• To enhance your knowledge, recognition and management of perinatal mental health issues
• To find advice and inspiration on how to discuss perinatal mental health with future or new parents
• To contribute towards revalidation as part of your 35 hours of CPD (UK readers)
• To contribute towards your professional development and local registration renewal requirements (non-UK readers)
Perinatal mental health is a major public health issue. Around 12% of women experience depression and 13% experience anxiety during pregnancy and up to one in five experience depression and/or anxiety in the first year after childbirth. Fathers, partners or co-parents can also develop perinatal mental health issues, while unrecognised or untreated parental mental health conditions can negatively affect early child development. Most women who experience perinatal mental health issues are managed in primary care, however some require referral to specialist services.
This article outlines the role of primary care professionals, such as community nurses, midwives and health visitors, in the early recognition and management of perinatal mental health issues. It describes how symptoms of depression and anxiety may manifest in the perinatal period and the presenting symptoms of postpartum psychosis, and details assessment and referral processes. The author suggests explorative questions that can be incorporated into discussions about mental health with future and new parents and describes a simple mnemonic that may assist primary care professionals in providing emotional support to families.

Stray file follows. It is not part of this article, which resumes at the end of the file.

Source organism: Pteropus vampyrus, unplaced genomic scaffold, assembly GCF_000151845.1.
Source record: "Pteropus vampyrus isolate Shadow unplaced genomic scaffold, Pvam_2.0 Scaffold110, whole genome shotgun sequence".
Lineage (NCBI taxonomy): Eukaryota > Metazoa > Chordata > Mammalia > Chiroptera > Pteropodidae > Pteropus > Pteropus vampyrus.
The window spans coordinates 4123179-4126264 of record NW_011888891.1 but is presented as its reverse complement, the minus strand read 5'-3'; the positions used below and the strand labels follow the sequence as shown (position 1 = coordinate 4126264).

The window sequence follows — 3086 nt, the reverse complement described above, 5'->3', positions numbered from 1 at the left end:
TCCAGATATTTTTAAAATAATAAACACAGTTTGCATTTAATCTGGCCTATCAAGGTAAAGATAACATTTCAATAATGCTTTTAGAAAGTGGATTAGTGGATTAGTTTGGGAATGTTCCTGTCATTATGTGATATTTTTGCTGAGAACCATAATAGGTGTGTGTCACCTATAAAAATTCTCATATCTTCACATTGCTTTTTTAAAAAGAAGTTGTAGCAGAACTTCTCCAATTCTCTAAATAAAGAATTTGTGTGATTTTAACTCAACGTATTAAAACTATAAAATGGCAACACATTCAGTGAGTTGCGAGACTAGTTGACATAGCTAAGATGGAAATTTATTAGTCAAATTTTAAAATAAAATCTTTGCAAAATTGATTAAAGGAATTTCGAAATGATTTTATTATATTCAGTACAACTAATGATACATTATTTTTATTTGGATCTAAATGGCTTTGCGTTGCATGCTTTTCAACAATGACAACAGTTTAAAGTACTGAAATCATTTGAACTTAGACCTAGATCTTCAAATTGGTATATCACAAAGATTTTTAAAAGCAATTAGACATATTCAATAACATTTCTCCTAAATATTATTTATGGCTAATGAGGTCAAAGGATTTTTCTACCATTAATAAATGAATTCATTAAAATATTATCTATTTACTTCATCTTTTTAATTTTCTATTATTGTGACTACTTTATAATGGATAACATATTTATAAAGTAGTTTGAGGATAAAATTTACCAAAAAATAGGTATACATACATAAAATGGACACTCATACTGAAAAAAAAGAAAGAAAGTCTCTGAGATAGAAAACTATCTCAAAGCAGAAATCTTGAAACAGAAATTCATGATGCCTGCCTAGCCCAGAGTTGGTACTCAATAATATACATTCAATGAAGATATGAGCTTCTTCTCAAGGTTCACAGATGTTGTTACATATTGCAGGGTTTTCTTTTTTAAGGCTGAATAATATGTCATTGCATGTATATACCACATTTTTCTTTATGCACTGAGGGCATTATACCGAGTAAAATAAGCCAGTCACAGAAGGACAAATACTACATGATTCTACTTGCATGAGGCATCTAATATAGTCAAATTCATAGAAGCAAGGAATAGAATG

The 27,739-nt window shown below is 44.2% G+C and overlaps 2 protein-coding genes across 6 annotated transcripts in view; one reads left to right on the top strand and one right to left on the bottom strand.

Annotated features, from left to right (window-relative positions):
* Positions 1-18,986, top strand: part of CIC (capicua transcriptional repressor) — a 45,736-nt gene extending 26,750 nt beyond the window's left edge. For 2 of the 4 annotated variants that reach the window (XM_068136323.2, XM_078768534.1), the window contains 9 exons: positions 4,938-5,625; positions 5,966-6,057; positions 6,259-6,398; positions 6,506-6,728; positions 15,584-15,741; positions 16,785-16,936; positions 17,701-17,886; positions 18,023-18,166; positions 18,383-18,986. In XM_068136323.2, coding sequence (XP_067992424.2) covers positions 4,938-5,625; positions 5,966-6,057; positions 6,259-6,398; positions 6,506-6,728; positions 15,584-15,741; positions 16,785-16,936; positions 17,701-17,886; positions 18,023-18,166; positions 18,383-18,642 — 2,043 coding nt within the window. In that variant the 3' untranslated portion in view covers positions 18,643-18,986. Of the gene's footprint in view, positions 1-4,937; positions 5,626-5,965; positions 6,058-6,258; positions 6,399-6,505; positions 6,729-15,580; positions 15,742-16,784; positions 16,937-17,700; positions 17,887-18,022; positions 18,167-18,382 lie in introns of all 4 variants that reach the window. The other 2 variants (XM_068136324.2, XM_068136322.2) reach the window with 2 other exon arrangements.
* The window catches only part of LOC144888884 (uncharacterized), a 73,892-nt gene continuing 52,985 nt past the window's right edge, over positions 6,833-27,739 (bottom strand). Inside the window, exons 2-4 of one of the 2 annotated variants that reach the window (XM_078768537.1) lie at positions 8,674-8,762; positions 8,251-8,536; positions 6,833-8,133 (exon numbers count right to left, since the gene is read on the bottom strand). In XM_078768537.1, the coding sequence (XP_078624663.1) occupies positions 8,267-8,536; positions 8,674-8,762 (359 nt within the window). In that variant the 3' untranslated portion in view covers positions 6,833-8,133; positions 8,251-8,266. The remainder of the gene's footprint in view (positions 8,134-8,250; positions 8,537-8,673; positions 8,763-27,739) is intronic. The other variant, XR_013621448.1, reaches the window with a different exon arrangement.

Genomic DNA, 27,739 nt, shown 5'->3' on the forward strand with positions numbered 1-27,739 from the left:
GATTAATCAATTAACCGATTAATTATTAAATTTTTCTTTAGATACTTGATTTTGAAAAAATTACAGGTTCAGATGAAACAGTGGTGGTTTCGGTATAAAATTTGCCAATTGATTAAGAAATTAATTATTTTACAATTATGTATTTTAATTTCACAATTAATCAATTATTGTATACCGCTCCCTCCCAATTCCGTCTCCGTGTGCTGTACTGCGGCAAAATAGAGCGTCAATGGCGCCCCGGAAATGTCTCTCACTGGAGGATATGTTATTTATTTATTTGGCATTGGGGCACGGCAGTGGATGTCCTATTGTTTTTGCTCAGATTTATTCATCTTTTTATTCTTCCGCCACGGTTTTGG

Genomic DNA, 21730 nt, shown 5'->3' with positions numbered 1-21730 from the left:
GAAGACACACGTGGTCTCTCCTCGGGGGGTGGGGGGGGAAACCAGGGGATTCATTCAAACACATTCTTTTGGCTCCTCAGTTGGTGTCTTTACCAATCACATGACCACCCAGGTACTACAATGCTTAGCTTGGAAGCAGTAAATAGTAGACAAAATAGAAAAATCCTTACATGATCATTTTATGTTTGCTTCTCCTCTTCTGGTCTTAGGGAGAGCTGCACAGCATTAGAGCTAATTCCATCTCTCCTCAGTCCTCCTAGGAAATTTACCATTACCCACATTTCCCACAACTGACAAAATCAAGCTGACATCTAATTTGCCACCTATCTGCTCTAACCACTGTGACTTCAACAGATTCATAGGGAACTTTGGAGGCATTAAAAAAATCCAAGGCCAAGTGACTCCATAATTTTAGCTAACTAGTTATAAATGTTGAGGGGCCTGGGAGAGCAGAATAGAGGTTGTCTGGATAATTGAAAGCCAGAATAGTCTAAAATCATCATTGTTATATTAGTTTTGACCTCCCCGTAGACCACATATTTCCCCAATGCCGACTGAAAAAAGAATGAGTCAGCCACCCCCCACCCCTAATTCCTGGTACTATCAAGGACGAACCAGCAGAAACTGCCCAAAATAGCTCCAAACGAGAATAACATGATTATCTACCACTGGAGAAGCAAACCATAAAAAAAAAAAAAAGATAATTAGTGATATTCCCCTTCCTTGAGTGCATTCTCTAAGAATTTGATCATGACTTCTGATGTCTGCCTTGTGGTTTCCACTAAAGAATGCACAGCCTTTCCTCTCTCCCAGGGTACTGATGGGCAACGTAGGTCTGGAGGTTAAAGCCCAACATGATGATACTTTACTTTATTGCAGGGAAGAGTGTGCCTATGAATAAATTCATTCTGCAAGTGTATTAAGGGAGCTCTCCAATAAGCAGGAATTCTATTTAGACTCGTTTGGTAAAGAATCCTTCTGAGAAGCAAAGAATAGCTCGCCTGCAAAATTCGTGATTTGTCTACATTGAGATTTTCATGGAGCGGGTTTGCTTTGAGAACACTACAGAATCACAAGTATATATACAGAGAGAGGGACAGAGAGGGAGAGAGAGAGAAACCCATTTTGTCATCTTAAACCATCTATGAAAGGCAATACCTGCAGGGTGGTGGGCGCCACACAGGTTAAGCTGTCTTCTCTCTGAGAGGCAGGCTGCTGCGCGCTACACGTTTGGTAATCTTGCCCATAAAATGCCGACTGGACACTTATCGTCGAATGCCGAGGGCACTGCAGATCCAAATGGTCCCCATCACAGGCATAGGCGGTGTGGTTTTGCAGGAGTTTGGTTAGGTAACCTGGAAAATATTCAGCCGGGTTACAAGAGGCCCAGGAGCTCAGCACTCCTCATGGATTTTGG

Primary Health Care. doi: 10.7748/phc.2023.e1796Peer review
This article has been subject to external double-blind peer review and checked for plagiarism using automated software
Fisher J (2023) Perinatal mental health issues: early recognition and management in primary care. Primary Health Care. doi: 10.7748/phc.2023.e1796
Published online: 07 June 2023
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